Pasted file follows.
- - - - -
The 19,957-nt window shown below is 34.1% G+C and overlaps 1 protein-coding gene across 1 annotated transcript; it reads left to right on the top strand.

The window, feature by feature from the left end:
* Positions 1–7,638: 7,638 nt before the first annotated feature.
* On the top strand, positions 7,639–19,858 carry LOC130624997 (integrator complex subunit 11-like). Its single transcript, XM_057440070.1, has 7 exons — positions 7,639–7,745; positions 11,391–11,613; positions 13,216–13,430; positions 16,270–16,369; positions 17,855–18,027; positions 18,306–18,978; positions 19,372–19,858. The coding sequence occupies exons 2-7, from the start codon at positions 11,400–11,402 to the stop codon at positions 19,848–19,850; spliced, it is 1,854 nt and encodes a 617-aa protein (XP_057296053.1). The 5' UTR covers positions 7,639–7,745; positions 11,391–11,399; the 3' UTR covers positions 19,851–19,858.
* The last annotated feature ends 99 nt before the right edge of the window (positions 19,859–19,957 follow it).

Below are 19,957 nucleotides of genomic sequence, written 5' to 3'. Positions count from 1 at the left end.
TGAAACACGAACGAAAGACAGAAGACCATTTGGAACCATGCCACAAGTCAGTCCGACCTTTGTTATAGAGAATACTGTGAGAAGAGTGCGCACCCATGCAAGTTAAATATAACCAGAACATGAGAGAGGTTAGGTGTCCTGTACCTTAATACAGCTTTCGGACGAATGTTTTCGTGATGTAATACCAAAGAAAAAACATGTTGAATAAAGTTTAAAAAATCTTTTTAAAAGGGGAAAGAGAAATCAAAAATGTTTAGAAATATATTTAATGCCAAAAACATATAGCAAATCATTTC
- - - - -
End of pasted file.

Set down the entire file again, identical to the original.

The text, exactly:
The 19,957-nt window shown below is 34.1% G+C and overlaps 1 protein-coding gene across 1 annotated transcript; it reads left to right on the top strand.

The window, feature by feature from the left end:
* Positions 1–7,638: 7,638 nt before the first annotated feature.
* On the top strand, positions 7,639–19,858 carry LOC130624997 (integrator complex subunit 11-like). Its single transcript, XM_057440070.1, has 7 exons — positions 7,639–7,745; positions 11,391–11,613; positions 13,216–13,430; positions 16,270–16,369; positions 17,855–18,027; positions 18,306–18,978; positions 19,372–19,858. The coding sequence occupies exons 2-7, from the start codon at positions 11,400–11,402 to the stop codon at positions 19,848–19,850; spliced, it is 1,854 nt and encodes a 617-aa protein (XP_057296053.1). The 5' UTR covers positions 7,639–7,745; positions 11,391–11,399; the 3' UTR covers positions 19,851–19,858.
* The last annotated feature ends 99 nt before the right edge of the window (positions 19,859–19,957 follow it).

Below are 19,957 nucleotides of genomic sequence, written 5' to 3'. Positions count from 1 at the left end.
TGAAACACGAACGAAAGACAGAAGACCATTTGGAACCATGCCACAAGTCAGTCCGACCTTTGTTATAGAGAATACTGTGAGAAGAGTGCGCACCCATGCAAGTTAAATATAACCAGAACATGAGAGAGGTTAGGTGTCCTGTACCTTAATACAGCTTTCGGACGAATGTTTTCGTGATGTAATACCAAAGAAAAAACATGTTGAATAAAGTTTAAAAAATCTTTTTAAAAGGGGAAAGAGAAATCAAAAATGTTTAGAAATATATTTAATGCCAAAAACATATAGCAAATCATTTC